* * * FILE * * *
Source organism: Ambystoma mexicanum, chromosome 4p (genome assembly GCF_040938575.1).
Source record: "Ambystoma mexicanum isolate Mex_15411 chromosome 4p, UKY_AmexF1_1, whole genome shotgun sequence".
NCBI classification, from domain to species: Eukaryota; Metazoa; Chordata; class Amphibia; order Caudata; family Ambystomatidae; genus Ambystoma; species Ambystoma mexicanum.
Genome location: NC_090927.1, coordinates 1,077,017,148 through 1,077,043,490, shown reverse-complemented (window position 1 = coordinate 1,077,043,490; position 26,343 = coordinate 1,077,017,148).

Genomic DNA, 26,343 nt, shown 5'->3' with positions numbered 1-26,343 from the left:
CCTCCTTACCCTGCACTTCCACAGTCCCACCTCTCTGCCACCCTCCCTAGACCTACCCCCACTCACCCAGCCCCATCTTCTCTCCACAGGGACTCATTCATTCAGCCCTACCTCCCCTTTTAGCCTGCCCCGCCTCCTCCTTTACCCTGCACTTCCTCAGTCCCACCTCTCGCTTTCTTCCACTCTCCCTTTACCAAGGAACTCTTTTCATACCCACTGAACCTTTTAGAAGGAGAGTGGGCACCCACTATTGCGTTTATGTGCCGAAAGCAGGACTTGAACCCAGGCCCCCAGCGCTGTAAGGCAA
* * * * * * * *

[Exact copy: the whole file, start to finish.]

Source organism: Ambystoma mexicanum, chromosome 4p (genome assembly GCF_040938575.1).
Source record: "Ambystoma mexicanum isolate Mex_15411 chromosome 4p, UKY_AmexF1_1, whole genome shotgun sequence".
NCBI classification, from domain to species: Eukaryota; Metazoa; Chordata; class Amphibia; order Caudata; family Ambystomatidae; genus Ambystoma; species Ambystoma mexicanum.
Genome location: NC_090927.1, coordinates 1,077,017,148 through 1,077,043,490, shown reverse-complemented (window position 1 = coordinate 1,077,043,490; position 26,343 = coordinate 1,077,017,148).

Genomic DNA, 26,343 nt, shown 5'->3' with positions numbered 1-26,343 from the left:
CCTCCTTACCCTGCACTTCCACAGTCCCACCTCTCTGCCACCCTCCCTAGACCTACCCCCACTCACCCAGCCCCATCTTCTCTCCACAGGGACTCATTCATTCAGCCCTACCTCCCCTTTTAGCCTGCCCCGCCTCCTCCTTTACCCTGCACTTCCTCAGTCCCACCTCTCGCTTTCTTCCACTCTCCCTTTACCAAGGAACTCTTTTCATACCCACTGAACCTTTTAGAAGGAGAGTGGGCACCCACTATTGCGTTTATGTGCCGAAAGCAGGACTTGAACCCAGGCCCCCAGCGCTGTAAGGCAA